the time has come…

 

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The time has come
To stop allowing the clutter
To clutter my mind
Like dirty snow,
Shove it off and find
Clear time, clear water.
Time for a change,
Let silence in like a cat
Who has sat at my door
Neither wild nor strange
Hoping for food from my store
And shivering on the mat.
Let silence in.
She will rarely speak or mew,
She will sleep on my bed
And all I have ever been
Either false or true
Will live again in my head.
For it is now or not
As old age silts the stream,
To shove away the clutter,
To untie every knot,
To take the time to dream,
To come back to still water.

“New Year Resolve”
written by May Sarton, from Collected Poems, 1930-1993

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Thank you to David Kanigan for sharing May Sarton’s , “New Year Resolve,” which, according to his blog post, Kanigan discovered back in 2012, on another blog entitled,  Waiting for the Karma Truck, who’s author says she found it on NPR’s Writer’s Almanac … and on and on.

As seekers, we pass collections of words,
like light with form,
like precious contraband,
from palm to palm,
sipping carefully,
then gulping desperately,
as we discover the taste of truth.

In these words, I see my reflection as “old age silts in the stream,”
and ask, can I stop here?
Can I stop to pull off the sticky, infectious urgencies that threaten to smother me?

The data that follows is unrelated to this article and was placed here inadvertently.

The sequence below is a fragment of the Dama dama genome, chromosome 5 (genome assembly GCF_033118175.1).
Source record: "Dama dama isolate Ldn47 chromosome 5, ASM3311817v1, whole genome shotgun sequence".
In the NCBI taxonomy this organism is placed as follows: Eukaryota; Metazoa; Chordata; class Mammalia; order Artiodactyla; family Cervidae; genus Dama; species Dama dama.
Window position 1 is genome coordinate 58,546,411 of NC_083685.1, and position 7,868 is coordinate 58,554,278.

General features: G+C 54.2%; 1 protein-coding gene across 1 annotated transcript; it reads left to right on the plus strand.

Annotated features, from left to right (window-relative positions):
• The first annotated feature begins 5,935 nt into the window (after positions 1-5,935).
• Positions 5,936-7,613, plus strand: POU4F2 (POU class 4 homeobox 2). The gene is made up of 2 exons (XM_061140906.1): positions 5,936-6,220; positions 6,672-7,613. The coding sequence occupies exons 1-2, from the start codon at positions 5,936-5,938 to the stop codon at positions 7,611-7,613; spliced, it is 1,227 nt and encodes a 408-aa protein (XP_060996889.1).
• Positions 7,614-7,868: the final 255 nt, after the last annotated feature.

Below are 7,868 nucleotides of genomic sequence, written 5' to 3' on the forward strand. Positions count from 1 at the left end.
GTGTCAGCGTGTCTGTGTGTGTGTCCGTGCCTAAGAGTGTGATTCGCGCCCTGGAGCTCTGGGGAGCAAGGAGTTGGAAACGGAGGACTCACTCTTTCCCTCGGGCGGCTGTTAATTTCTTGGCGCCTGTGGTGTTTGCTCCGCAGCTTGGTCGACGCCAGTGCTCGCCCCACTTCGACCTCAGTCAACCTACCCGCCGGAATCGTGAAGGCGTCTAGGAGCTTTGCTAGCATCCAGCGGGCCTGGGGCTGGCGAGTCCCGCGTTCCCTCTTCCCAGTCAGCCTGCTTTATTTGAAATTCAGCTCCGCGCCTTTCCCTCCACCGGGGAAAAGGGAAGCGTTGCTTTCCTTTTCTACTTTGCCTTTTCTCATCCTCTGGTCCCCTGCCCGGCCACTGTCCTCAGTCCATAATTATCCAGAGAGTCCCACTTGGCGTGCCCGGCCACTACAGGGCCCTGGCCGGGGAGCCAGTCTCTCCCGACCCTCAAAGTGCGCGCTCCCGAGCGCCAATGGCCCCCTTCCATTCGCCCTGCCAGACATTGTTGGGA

Can I finally release what I grip so tightly in my shaking hand —
those small and powerful things which envelop me in shadow?
Can I bring in the quiet, which sits “shivering” and starving
and begging,
“on the mat” just outside my door?

Happy New Year to me,
and to you, my friends.
God help us all, as we strive to live alive.
May we leap that we might fly.

Keep me quiet…

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I have risen early. Far in the distance, a faint glow paints the horizon. Dawn is coming, gently and full of prayer. I step quietly from my bed, alive to the silences around me. This is the quiet time, the time of innocence and soft thoughts, the childhood of the day. Now is the moment when I must pause and life my heart – now, before the day fragments and my consciousness shatters into a thousand pieces. For this is the moment when the senses are most alive, when a thought, a touch, a piece of music can shape the spirit and color of the day. But if I am not careful – if I rise, frantic, from my bed, full of small concerns- the mystical flow of the imagination at rest will be broken, the past and the future will rush in to claim my mind, and I will be swept up into life’s petty details and myriad obligations. Gone will be the openness that comes only to the waking heart, and with it, the chance to focus the spirit and consecrate the day. What is needed is only a passing of the heart so the spirit can take wing and be lifted toward the infinite. I walk silently toward the window. The darkness is lifting. A thin shaft of lavender has creased the horizon, setting the edges of the trees on fire with morning light. I pause and bow my head…

Kent Nerburn, Small Grace: The Quiet Gifts of Everyday Life

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Thank you David Kanigan at Live and Learn for sharing this beautiful piece (via Make Believe Boutique).
Image: Touch Contagious